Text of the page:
Over 240 students from Hudson Road Elementary School in West Kelowna took part in Orange Shirt Day on Monday.
The national awareness day is organized to commemorate former residential school survivor Phyllis Webstad, who had all of her possessions taken away her, including an orange shirt given to her by her grandmother, when she was six-years-old while attending a residential school in Williams Lake, B.C., in 1973.
The annual event is designed to commemorate all residential school survivors and to advance reconciliation with Indigenous peoples by spreading the awareness of residential school history to all Canadians.
As part of the event on Monday, 30 Mt. Boucherie Indigenous Academy members helped students participate in traditional First Nation activities — including beading, storytelling, drumming and singing.
Cody Busch, a Grade 12 student and a drummer at the event on Monday, said the activities help to get the message across to students.
“We got them to sing the Okanagan song. The drumming is to help the students collaborate with each other and to help them understand the things that have happened from residential schools at Orange Shirt Day.”
Every student also completed a “why I matter” activity by cutting out a paper t-shirt and getting students to write down what was special to them in their daily life. The t-shirts were then hung up along the school’s hallways.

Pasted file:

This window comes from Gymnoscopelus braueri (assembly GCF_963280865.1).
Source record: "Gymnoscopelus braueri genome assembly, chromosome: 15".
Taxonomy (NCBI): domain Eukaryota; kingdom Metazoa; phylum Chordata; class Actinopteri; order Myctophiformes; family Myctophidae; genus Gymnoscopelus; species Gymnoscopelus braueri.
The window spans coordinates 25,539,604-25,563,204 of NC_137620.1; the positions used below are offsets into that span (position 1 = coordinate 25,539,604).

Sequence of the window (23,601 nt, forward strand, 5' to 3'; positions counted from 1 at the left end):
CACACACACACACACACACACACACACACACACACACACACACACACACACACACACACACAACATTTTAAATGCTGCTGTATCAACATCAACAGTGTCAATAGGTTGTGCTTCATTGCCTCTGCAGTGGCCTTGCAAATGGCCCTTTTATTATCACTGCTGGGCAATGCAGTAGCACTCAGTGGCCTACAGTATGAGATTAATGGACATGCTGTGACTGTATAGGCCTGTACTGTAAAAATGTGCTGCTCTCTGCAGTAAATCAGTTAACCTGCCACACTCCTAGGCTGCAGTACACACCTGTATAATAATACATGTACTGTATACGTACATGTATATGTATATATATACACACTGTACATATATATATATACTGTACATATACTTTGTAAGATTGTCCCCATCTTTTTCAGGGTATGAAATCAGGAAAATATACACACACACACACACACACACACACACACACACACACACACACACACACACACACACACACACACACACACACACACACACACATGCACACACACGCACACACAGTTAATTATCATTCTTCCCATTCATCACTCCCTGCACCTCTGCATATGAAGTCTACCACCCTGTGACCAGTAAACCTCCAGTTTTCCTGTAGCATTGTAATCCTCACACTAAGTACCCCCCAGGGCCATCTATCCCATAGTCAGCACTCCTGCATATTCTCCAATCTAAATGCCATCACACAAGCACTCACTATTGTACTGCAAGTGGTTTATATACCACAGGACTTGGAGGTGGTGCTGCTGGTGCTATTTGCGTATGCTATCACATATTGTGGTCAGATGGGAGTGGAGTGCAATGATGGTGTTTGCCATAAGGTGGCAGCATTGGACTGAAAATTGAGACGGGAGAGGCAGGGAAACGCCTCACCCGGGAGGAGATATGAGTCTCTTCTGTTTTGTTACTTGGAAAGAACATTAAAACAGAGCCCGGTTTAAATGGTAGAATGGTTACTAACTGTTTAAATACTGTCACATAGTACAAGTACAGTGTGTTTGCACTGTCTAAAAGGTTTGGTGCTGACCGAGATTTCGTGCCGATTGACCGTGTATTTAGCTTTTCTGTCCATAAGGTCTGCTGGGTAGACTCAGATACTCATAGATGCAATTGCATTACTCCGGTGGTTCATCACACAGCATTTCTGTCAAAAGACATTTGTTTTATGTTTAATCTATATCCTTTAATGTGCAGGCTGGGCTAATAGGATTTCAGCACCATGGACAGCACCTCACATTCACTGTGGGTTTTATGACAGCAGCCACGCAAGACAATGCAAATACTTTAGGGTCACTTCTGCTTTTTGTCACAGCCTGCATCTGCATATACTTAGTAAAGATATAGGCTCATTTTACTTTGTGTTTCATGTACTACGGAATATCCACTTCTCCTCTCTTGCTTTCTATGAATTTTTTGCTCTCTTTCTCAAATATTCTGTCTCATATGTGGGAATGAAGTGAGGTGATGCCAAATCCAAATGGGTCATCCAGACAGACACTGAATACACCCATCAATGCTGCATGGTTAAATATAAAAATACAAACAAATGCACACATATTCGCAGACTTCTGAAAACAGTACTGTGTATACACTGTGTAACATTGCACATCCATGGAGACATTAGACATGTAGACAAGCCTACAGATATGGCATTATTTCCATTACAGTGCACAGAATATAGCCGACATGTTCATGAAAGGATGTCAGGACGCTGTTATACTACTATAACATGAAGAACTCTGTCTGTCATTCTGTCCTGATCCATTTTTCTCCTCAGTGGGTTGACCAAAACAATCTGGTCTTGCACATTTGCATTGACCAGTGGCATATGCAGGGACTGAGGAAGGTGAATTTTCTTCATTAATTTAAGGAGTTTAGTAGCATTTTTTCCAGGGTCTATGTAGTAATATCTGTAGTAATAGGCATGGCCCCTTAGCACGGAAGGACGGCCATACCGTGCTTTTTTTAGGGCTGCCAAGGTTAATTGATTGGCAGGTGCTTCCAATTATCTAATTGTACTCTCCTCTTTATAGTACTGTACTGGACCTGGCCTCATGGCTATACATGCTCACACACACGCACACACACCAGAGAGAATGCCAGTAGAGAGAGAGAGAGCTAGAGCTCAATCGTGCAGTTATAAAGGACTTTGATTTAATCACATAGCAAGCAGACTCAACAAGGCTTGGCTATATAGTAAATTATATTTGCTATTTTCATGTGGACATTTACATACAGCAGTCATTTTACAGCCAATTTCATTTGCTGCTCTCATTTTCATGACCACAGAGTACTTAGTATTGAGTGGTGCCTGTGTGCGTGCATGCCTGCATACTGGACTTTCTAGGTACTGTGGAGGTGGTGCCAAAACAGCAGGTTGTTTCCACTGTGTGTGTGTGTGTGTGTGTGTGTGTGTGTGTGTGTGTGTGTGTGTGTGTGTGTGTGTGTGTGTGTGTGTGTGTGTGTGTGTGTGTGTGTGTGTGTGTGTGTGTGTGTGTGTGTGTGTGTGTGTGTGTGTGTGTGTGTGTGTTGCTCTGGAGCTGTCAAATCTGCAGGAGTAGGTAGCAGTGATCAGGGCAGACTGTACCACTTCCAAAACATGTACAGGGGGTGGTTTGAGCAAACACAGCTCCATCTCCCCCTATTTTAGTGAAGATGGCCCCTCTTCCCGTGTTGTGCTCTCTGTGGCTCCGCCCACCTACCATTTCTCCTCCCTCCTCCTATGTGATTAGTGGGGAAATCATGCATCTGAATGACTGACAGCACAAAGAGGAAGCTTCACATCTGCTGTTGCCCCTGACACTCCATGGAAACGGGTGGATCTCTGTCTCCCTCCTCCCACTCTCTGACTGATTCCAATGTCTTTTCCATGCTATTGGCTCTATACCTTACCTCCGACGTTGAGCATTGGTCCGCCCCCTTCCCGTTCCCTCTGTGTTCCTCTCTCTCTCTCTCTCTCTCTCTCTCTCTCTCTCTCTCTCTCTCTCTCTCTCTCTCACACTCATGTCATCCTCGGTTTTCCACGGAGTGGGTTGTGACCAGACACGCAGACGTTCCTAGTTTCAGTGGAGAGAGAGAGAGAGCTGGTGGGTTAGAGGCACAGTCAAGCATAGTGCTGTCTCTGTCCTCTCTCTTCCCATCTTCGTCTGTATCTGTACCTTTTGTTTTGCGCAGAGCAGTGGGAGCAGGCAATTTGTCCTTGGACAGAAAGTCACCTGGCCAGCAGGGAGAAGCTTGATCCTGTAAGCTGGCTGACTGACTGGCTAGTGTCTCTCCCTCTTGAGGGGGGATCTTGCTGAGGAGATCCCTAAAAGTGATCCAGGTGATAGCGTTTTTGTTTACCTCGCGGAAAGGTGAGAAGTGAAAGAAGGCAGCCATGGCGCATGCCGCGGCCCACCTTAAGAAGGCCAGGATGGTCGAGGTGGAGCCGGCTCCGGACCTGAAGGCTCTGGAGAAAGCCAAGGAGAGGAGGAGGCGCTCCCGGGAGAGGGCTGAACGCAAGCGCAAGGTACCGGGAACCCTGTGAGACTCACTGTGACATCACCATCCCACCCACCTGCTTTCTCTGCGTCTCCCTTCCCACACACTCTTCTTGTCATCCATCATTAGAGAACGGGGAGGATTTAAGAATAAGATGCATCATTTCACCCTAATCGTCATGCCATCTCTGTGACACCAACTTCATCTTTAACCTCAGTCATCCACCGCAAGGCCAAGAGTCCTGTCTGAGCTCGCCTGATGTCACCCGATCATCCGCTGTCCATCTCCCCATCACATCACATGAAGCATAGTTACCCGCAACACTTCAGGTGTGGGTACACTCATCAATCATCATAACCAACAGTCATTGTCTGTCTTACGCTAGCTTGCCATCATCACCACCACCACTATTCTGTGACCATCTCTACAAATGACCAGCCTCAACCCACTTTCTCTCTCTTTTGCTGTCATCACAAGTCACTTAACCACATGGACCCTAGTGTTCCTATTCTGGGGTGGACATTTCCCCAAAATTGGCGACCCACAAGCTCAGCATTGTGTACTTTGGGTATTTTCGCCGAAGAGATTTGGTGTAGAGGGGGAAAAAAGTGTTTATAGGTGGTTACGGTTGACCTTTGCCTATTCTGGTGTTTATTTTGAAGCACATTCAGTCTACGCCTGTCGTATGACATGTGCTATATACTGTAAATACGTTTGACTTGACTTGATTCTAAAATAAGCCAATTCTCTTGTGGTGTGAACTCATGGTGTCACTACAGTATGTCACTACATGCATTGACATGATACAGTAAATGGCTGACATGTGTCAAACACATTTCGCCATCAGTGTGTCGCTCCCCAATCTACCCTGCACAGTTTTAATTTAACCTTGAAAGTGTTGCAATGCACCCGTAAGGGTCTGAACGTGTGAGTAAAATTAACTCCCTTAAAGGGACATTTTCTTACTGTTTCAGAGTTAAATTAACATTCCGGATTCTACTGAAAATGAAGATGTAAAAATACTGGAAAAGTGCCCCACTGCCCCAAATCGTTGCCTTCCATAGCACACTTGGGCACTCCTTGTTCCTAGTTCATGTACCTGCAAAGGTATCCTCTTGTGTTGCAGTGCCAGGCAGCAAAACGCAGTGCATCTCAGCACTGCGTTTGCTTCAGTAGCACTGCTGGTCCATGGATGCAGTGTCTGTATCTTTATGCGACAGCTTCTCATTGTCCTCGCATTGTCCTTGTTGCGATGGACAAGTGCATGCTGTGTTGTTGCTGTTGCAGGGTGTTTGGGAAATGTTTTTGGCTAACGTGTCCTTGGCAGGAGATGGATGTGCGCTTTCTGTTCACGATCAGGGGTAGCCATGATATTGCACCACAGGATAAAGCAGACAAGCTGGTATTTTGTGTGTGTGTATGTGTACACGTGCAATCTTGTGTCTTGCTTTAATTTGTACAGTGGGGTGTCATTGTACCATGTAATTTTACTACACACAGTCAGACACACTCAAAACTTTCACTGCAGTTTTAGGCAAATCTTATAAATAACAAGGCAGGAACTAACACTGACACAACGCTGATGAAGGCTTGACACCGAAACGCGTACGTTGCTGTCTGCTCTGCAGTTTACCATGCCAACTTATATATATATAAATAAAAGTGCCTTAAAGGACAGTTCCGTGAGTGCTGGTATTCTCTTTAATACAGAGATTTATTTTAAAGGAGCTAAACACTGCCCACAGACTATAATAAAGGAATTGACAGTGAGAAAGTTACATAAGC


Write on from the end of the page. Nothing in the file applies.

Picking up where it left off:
Hudson Road Indigenous advocate Simone Gauthier said the day is just one more opportunity to talk about what happened in Canada’s past.
“In 2008, there was the big apology from the Government of Canada, which acknowledged that taking Indigenous children away from their homes wasn’t the right thing to do. Now, we’re all about reconciliation action. We want to take action and educate everyone — including students and parents — about what happened at residential schools.”
Thousands of students also participated in the sixth annual Orange Shirt Day activities across 40 other Central Okanagan school today.
The last residential school operated by the Canadian government closed in 1996.